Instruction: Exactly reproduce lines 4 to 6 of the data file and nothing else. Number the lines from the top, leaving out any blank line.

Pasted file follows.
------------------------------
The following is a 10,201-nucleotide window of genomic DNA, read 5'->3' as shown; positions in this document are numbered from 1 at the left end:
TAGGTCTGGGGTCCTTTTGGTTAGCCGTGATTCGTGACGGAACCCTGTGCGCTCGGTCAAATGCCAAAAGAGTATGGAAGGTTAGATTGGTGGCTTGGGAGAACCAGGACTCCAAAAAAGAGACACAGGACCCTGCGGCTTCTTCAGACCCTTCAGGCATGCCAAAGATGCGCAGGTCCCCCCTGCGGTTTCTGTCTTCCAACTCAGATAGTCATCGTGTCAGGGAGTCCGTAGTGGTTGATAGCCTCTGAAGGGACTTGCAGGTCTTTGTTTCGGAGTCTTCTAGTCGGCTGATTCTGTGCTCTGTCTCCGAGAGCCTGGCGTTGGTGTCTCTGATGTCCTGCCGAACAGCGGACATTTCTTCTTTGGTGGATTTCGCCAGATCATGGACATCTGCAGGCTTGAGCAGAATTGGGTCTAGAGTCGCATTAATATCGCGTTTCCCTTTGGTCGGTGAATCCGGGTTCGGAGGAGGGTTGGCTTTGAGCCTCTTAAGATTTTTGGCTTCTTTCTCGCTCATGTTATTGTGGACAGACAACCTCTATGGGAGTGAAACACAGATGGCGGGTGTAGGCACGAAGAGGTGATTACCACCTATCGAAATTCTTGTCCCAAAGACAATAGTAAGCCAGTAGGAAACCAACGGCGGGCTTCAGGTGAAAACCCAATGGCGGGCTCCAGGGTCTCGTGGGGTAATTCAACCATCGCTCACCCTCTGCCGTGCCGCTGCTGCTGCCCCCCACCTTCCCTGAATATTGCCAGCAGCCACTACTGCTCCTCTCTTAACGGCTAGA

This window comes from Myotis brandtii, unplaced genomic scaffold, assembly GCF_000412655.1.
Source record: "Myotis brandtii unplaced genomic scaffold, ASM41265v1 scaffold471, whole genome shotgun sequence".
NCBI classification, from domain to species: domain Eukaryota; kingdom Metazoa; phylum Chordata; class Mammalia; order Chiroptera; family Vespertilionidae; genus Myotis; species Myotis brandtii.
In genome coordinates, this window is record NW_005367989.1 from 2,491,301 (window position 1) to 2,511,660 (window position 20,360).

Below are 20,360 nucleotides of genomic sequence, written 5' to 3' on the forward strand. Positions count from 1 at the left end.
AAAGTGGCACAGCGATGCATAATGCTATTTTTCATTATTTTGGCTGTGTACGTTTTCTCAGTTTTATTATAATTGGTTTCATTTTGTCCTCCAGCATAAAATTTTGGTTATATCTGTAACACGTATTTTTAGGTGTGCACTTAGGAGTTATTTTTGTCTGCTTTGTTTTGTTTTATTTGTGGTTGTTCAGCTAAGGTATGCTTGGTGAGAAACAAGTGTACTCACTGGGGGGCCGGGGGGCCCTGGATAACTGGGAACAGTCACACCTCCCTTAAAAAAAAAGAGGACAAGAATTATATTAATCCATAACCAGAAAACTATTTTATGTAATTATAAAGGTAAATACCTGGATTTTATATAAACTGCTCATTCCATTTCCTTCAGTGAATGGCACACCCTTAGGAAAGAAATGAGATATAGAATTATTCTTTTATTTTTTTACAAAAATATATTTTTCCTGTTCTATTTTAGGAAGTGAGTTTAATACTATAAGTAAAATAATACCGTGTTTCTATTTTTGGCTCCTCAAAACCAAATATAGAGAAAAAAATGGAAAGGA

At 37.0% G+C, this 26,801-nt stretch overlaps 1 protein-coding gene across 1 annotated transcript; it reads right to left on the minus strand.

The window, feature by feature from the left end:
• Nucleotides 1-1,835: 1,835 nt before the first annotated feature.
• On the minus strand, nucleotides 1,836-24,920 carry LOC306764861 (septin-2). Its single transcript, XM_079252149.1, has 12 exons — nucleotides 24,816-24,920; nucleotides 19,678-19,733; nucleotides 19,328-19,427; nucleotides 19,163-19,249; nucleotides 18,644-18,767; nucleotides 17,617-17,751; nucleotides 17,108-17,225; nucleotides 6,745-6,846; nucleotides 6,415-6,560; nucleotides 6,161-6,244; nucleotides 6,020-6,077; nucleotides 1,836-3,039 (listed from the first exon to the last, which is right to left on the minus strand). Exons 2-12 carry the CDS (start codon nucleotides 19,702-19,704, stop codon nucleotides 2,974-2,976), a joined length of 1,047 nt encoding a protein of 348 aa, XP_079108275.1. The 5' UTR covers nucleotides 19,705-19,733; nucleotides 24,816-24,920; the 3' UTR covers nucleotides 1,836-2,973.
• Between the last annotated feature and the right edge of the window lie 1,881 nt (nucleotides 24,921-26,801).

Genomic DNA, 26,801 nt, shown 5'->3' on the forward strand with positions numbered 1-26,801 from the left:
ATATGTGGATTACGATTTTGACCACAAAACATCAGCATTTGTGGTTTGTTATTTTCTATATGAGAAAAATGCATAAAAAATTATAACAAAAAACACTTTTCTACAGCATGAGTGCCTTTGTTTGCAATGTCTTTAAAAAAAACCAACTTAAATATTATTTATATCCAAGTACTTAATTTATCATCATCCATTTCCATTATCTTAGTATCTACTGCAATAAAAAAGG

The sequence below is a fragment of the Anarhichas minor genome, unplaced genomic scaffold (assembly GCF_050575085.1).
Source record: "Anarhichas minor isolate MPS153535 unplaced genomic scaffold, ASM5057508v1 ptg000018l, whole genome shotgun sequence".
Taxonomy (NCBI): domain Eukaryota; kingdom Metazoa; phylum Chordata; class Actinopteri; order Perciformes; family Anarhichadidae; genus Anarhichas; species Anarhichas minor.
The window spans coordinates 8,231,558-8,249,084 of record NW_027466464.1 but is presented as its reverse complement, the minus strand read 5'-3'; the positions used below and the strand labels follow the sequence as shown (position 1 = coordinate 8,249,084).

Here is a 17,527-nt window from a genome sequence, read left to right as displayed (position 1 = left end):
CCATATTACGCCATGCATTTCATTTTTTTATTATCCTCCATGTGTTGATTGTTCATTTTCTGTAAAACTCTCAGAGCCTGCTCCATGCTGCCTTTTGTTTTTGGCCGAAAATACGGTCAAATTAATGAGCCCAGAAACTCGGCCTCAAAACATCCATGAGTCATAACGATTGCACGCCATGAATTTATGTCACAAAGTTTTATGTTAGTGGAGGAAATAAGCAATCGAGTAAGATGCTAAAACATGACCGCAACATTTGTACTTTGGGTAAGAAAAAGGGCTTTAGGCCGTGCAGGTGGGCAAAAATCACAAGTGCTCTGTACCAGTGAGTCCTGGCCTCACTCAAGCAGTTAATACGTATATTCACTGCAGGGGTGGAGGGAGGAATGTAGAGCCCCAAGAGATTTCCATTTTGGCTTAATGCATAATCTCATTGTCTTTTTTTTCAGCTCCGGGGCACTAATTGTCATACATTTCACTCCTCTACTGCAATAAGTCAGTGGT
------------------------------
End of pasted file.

Source record: "Myotis brandtii unplaced genomic scaffold, ASM41265v1 scaffold471, whole genome shotgun sequence".
NCBI classification, from domain to species: domain Eukaryota; kingdom Metazoa; phylum Chordata; class Mammalia; order Chiroptera; family Vespertilionidae; genus Myotis; species Myotis brandtii.
In genome coordinates, this window is record NW_005367989.1 from 2,491,301 (window position 1) to 2,511,660 (window position 20,360).